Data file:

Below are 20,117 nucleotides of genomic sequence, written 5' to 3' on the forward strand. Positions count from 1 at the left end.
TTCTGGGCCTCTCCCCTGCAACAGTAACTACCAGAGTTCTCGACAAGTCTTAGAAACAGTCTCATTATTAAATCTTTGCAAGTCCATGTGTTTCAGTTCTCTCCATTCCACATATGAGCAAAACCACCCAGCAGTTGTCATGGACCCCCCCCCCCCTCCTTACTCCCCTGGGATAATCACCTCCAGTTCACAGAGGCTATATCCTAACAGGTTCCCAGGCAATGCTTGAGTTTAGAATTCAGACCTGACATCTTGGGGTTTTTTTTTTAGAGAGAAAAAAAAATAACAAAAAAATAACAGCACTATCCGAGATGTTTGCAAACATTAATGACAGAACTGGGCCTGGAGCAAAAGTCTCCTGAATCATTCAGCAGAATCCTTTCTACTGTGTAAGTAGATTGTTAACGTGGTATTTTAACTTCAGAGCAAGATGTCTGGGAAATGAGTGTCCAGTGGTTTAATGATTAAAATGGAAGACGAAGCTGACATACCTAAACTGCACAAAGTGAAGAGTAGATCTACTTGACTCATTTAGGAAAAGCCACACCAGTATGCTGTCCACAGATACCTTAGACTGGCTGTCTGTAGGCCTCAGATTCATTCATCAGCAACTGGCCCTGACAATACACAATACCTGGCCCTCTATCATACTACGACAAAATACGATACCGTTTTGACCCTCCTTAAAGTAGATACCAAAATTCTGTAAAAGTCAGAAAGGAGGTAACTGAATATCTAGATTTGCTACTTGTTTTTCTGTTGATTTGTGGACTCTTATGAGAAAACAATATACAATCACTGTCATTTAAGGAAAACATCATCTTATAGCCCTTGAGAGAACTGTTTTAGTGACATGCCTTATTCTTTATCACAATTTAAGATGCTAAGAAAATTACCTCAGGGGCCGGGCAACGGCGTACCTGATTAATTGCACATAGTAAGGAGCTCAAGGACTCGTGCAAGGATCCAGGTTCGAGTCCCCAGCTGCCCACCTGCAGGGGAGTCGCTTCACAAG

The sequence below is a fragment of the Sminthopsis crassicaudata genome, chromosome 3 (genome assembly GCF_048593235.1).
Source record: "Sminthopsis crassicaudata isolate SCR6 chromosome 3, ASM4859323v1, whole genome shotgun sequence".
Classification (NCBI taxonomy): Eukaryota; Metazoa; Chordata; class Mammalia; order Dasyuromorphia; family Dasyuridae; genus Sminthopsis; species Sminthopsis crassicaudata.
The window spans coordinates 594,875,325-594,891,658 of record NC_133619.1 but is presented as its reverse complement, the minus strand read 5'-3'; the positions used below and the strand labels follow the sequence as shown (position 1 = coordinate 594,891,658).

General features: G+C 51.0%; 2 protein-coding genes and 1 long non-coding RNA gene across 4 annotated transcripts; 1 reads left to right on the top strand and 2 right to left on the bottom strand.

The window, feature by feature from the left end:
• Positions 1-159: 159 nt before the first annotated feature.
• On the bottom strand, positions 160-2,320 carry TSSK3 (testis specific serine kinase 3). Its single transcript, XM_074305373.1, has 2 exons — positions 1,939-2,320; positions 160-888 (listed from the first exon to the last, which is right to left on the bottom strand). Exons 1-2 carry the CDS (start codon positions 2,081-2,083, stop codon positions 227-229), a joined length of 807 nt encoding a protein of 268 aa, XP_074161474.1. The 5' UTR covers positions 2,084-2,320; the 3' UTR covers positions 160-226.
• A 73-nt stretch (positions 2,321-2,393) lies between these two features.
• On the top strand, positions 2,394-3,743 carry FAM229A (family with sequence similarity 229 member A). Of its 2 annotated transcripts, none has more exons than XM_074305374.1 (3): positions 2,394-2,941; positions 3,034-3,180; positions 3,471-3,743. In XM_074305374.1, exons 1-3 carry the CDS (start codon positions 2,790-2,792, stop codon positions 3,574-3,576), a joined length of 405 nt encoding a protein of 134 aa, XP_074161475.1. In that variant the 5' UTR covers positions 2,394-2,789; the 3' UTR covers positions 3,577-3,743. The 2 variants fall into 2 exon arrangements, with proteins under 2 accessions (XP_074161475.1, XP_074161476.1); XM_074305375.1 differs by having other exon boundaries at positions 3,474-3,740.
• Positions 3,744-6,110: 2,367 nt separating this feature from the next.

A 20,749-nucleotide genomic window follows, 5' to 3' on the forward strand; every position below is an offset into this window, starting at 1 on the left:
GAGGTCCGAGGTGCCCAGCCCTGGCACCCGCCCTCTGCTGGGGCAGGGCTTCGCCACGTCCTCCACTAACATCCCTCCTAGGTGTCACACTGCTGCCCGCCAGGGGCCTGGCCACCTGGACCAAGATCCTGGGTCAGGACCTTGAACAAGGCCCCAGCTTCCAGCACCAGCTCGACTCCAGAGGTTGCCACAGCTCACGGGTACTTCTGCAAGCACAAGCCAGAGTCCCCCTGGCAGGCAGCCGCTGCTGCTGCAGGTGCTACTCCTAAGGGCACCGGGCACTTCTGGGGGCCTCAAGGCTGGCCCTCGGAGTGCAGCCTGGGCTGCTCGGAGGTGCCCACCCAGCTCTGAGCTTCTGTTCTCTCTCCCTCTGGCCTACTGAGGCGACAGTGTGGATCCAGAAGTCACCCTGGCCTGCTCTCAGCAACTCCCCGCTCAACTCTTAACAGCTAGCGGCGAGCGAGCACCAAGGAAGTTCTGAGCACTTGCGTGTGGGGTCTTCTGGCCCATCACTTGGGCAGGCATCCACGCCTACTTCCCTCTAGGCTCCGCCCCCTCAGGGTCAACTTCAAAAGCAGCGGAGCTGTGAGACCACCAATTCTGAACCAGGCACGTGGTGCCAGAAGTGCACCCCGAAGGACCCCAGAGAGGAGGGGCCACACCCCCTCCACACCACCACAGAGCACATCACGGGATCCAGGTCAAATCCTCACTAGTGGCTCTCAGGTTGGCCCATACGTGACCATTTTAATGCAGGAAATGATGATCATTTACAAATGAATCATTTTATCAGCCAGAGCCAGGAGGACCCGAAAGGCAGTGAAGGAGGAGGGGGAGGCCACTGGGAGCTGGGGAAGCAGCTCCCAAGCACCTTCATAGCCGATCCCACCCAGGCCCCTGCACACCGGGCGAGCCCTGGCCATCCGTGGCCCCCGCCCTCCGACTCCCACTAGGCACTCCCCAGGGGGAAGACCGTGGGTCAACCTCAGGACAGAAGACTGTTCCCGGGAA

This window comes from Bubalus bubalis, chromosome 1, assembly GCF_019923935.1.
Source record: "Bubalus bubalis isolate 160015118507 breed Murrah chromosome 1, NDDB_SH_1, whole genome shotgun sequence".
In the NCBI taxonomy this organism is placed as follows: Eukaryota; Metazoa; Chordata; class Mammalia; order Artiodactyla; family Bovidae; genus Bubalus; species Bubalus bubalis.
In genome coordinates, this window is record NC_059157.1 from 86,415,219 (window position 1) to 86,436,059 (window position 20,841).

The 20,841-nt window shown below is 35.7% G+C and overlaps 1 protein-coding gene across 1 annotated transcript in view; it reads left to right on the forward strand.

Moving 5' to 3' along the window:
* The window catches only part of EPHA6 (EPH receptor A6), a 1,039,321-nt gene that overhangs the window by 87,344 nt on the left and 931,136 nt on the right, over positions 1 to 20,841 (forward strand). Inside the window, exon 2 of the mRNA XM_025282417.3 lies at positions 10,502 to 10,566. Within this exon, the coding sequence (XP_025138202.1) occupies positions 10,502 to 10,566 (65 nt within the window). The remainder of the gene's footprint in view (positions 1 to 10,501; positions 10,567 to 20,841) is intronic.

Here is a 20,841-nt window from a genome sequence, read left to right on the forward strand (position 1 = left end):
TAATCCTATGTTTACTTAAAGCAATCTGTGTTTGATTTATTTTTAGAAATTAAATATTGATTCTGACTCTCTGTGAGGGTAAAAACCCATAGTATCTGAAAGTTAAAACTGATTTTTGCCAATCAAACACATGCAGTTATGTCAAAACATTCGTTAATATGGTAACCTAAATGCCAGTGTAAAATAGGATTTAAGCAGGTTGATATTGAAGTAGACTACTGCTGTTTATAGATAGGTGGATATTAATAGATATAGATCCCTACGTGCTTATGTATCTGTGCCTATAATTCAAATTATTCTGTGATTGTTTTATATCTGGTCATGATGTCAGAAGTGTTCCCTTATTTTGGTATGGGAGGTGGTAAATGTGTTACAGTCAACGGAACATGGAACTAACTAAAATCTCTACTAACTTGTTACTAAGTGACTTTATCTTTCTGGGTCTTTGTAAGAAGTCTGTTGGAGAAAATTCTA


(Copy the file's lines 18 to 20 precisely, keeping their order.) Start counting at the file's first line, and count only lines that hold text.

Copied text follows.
In the NCBI taxonomy this organism is placed as follows: Eukaryota; Metazoa; Chordata; class Mammalia; order Artiodactyla; family Bovidae; genus Bubalus; species Bubalus bubalis.
In genome coordinates, this window is record NC_059157.1 from 86,415,219 (window position 1) to 86,436,059 (window position 20,841).

The 20,841-nt window shown below is 35.7% G+C and overlaps 1 protein-coding gene across 1 annotated transcript in view; it reads left to right on the forward strand.